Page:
Apennine Yellow-bellied Toad
© 2013 Luca Tringali (1 of 12)
Distribution and Habitat
Life History, Abundance, Activity, and Special Behaviors
The clutch size ranges from a few eggs to a few tens of eggs. It is thought that each female lays a few eggs during each wave of reproduction, but in different temporary pools. However, it is not clear how often females reproduce in the wild. Female frogs in captivity showed varying reproductive activity, with one female laying several eggs multiple times during the month of June, and a few eggs during a short period in September; another female laid a few eggs during a single short period in July; a third captive female did not lay any eggs (Guarino et al. 1998).
This species is relatively long-lived, with an average lifespan of 8 years, and an apparent maximum lifespan of 16 years. Sexual maturity is attained during the third year of life (Guarino et al. 1995).
The species, like others in the genus Bombina, is toxic. The secretions are discharged through the skin when the animal is threatened or stimulated (Barberio et al. 1987). These secretions have also been found to be antimicrobial and antifungal (Barberio et al. 1987, Mastromei et al. 1991). When threatened, the animal will arch its back in response to expose its colorful yellow and black underside as a warning of its toxicity to possible predators (Bajger 1980). This arching of the body is known as the "unken reflex" and the behavior is found throughout the genus Bombina, as well as in some salamanders.
Trends and Threats
It has been postulated that sympatric water frogs of the Rana esculenta complex may act as a reservoir species for chytrid fungus and may contribute to chytrid-related declines in B. pachypus (Simoncelli et al. 2005).
The species may be declining due to the loss of wetland habitat as a result of agricultural damage (Canestrelli et al. 2006). It occurs in several protected areas in Italy, including Parco Nazionale d'Abruzzo, Parco Nazionale Pollino and Parco Nazionale del Gran Sasso e Monti della Laga (IUCN 2008). Parco Nazionale del Gran Sasso e Monti della Laga National Park began a long-term monitoring program for this species in 1999 (Ferri 2000; DiMartino and Ferri 2002).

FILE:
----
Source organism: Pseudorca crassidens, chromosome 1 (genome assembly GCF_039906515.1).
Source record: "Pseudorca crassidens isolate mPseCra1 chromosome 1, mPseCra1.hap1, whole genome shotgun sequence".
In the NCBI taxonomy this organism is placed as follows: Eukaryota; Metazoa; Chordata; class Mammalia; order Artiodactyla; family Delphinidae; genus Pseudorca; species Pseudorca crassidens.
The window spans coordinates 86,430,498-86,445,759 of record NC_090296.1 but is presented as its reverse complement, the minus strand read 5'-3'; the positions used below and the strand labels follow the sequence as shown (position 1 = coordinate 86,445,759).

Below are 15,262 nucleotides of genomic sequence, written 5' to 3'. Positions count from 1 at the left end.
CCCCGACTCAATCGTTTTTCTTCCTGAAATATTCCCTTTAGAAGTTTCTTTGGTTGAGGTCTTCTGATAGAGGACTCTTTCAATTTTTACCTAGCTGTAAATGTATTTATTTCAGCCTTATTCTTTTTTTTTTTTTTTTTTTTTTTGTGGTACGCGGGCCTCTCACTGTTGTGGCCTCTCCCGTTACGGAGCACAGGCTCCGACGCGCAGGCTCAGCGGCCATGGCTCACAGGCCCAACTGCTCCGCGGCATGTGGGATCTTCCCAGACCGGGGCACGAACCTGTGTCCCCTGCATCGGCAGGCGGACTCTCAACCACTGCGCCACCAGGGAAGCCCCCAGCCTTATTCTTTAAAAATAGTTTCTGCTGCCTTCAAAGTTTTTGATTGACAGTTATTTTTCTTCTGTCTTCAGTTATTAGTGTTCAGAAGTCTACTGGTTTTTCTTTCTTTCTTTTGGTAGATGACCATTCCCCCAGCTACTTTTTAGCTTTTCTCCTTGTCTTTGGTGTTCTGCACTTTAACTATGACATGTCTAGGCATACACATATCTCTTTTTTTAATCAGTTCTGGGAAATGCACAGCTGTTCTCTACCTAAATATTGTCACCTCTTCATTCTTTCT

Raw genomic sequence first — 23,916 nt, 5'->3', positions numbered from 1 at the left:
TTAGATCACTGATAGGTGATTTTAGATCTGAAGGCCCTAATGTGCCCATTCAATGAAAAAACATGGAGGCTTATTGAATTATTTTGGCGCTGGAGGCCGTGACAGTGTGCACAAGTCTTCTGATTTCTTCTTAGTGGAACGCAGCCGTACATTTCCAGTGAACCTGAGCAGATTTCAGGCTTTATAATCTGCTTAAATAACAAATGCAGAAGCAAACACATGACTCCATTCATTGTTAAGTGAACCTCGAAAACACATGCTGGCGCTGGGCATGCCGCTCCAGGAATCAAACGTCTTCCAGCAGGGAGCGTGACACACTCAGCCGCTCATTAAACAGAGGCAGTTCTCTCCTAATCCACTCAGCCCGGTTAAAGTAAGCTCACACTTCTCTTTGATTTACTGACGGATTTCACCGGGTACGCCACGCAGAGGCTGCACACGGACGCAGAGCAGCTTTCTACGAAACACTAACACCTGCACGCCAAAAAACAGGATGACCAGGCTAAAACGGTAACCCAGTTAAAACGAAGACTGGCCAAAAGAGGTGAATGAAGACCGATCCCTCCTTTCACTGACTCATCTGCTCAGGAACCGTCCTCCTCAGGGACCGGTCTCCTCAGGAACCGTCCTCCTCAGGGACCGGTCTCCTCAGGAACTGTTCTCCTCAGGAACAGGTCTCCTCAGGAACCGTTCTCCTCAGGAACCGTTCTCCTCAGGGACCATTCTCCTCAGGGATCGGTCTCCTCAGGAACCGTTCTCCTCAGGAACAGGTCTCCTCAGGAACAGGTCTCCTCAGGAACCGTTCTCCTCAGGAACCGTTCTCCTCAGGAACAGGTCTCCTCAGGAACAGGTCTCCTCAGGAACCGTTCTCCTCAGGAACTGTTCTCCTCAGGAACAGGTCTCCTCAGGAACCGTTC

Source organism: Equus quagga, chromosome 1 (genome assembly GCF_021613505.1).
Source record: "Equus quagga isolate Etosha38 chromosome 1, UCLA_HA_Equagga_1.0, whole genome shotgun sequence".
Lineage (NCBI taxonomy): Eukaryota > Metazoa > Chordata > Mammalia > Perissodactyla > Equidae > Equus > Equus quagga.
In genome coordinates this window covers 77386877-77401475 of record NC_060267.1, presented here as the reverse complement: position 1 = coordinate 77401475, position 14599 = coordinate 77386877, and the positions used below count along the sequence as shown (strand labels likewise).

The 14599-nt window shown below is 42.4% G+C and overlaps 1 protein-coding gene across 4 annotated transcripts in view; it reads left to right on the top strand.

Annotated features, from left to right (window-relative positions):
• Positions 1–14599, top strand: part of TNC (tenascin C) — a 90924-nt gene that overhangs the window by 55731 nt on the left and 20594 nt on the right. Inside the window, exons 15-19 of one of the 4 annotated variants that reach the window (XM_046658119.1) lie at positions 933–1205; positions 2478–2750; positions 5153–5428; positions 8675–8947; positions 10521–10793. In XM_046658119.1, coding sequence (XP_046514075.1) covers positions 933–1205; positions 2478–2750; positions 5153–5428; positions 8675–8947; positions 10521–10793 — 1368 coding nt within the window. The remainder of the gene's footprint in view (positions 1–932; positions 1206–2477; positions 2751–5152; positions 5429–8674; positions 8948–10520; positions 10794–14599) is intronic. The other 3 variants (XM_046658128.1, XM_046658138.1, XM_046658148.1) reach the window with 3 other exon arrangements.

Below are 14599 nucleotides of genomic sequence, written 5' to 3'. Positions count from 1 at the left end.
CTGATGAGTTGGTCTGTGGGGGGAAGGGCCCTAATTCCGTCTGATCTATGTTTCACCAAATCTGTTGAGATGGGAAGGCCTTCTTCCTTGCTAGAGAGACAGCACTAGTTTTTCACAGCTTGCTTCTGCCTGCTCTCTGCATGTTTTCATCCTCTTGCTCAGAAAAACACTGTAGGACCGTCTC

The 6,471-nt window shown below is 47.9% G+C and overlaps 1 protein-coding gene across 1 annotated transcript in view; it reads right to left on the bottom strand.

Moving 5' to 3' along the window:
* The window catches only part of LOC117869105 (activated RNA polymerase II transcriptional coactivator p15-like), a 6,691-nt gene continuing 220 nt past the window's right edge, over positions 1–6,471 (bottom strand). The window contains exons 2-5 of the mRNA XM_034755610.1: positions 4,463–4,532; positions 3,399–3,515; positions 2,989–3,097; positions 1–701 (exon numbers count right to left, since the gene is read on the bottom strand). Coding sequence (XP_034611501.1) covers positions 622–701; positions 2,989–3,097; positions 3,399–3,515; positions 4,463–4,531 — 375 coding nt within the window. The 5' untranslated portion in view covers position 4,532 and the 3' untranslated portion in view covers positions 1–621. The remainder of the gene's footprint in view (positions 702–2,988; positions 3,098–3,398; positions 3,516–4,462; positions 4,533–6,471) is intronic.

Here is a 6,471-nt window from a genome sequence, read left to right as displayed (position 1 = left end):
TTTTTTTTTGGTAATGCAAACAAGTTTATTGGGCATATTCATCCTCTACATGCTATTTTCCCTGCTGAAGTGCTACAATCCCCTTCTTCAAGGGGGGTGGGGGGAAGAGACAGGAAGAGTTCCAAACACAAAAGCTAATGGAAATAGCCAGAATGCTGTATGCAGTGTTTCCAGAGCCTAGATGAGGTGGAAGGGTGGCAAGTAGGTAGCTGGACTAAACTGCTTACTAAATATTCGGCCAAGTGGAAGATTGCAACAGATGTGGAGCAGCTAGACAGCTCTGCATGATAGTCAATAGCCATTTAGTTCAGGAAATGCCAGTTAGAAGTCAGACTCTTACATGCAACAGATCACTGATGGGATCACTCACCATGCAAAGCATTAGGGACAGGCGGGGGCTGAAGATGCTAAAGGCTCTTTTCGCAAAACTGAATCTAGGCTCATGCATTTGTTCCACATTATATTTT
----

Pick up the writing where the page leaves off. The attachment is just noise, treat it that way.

Between 2005 and 2010, populations of B. pachypus which were associated with man-made aquatic environments(eg. troughs or washtubs) underwent greater decline than those in natural habitats. Maintenance and cleaning by agricultural workers had previously made these ideal for B. pachypus reproductive success, by removing shading and vegetation conducive to tadpole predators such as dragonflies and newts. Inland depopulation and agricultural abandonment since the 1960's, however, has resulted in the overgrowth or complete loss of these cultivated habitats, resulting in decline of B. pachypus (Stefano Canessa, FrogLog 2012).
Relation to Humans
Possible reasons for amphibian decline
General habitat alteration and loss
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Canestrelli, D., Cimmaruta, R., Constantini, V., and Nascetti, G. (2006). ''Genetic diversity and phylogeography of the Apennine yellow-bellied toad Bombina pachypus, with implications for conservation.'' Molecular Ecology, 15(12), 3741-3754.
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Stagni, G., Dall'Olio, R., Fusini, U., Mazzotti, S., Scoccianti, C., and Serra, A. (2004). ''Declining populations of Apennine Yellow Bellied Toad Bombina pachypus in northern Apennines (Italy): is Batrachochytrium dendrobatidis the main cause?'' Italian Journal of Zoology 71 (Supplement 2): 5-13, 71, 5-13.
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Written by Dustin Guericke, John Cavagnaro (dustingrey AT gmail.com), Black Hills State University
First submitted 2008-12-19
Edited by Kellie Whittaker (2012-04-03)
Species Account Citation: AmphibiaWeb 2012 Bombina pachypus: Apennine Yellow-bellied Toad <http://amphibiaweb.org/species/5994> University of California, Berkeley, CA, USA. Accessed Nov 21, 2019.
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Citation: AmphibiaWeb. 2019. <http://amphibiaweb.org> University of California, Berkeley, CA, USA. Accessed 21 Nov 2019.
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